as in new window
  1. Kevin X. D. Huang & Zheng Liu & Louis Phaneuf, 2002. "Why does the cyclical behavior of real wages change over time?," Research Working Paper RWP 02-09, Federal Reserve Bank of Kansas City.
  2. Kiyotaki, Nobuhiro & Moore, John, 1997. "Credit Cycles," Journal of Political Economy, University of Chicago Press, vol. 105(2), pages 211-48, April.
  3. John B. Taylor & John C. Williams, 2009. "A black swan in the money market," Proceedings, Federal Reserve Bank of San Francisco, issue Jan.
  4. Vasco Cúrdia & Michael Woodford, 2009. "Credit frictions and optimal monetary policy," BIS Working Papers 278, Bank for International Settlements.
  5. Marvin Goodfriend & Bennett T. McCallum, 2007. "Banking and Interest Rates in Monetary Policy Analysis: A Quantitative Exploration," NBER Working Papers 13207, National Bureau of Economic Research, Inc.
  6. De Fiore, Fiorella & Tristani, Oreste, 2009. "Optimal monetary policy in a model of the credit channel," Working Paper Series 1043, European Central Bank.
  7. Lawrence J. Christiano & Roberto Motto, 2004. "The Great Depression and the Friedman-Schwartz Hypothesis," Computing in Economics and Finance 2004 169, Society for Computational Economics.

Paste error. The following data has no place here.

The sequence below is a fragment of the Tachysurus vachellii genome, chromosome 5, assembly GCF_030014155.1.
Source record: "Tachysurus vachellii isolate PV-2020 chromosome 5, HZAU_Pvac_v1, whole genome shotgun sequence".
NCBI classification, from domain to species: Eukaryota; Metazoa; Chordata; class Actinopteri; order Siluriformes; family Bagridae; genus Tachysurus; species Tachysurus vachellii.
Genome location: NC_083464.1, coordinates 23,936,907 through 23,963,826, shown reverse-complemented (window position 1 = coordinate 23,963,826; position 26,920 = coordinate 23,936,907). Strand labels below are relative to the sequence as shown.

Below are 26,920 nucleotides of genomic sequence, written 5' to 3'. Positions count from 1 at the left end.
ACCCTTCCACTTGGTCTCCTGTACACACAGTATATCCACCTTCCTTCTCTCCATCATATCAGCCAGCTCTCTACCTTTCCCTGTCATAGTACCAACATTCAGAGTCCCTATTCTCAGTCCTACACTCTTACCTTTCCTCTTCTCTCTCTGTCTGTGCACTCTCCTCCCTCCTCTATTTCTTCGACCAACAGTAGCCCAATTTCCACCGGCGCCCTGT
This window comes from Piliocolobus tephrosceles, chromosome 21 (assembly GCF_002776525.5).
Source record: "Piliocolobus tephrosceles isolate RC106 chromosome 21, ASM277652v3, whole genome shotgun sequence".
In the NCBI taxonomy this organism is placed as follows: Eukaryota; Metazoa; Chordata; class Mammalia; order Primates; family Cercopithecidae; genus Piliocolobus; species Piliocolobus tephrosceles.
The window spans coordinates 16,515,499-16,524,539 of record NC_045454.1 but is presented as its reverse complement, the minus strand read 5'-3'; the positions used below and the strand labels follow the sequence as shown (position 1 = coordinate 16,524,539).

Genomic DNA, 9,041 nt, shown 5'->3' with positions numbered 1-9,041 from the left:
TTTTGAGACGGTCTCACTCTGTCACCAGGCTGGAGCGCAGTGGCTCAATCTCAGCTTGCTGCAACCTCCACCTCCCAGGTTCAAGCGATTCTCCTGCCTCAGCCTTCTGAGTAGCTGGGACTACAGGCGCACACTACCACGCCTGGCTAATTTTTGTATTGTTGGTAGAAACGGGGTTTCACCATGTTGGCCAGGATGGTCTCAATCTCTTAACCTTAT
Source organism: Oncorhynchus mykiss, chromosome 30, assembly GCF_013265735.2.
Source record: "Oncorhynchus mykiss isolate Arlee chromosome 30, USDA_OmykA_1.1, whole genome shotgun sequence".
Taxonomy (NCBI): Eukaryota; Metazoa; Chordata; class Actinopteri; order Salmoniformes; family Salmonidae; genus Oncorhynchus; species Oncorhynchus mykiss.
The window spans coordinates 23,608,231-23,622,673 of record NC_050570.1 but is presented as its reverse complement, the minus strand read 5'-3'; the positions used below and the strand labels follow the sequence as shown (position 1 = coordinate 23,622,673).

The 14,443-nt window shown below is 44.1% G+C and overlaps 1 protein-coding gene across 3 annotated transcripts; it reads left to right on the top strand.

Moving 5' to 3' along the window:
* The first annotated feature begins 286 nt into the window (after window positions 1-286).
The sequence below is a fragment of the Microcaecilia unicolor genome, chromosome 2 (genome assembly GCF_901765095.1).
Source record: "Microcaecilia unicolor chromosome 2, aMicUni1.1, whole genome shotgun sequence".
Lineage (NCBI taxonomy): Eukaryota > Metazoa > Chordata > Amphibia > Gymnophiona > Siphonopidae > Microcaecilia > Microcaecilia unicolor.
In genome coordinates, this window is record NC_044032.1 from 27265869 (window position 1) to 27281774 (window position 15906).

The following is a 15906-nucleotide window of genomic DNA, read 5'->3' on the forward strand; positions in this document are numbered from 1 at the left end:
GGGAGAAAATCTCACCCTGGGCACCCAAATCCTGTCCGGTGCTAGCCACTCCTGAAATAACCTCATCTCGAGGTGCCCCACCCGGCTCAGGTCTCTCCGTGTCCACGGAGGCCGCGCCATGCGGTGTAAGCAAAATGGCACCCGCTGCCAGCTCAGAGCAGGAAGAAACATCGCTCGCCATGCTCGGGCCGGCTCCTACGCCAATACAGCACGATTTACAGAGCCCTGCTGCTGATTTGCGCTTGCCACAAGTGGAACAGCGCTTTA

8. Bernanke, Ben & Gertler, Mark, 1989. "Agency Costs, Net Worth, and Business Fluctuations," American Economic Review, American Economic Association, vol. 79(1), pages 14-31, March.
  9. Calvo, Guillermo A., 1983. "Staggered prices in a utility-maximizing framework," Journal of Monetary Economics, Elsevier, vol. 12(3), pages 383-398, September.
  10. Dixit, Avinash K & Stiglitz, Joseph E, 1975. "Monopolistic Competition and Optimum Product Diversity," The Warwick Economics Research Paper Series (TWERPS) 64, University of Warwick, Department of Economics.
  11. Nolan, Charles & Thoenissen, Christoph, 2009. "Financial shocks and the US business cycle," Journal of Monetary Economics, Elsevier, vol. 56(4), pages 596-604, May.
  12. Simon Gilchrist & Vladimir Yankov & Egon Zakrajsek, 2009. "Credit Market Shocks and Economic Fluctuations: Evidence from Corporate Bond and Stock Markets," NBER Working Papers 14863, National Bureau of Economic Research, Inc.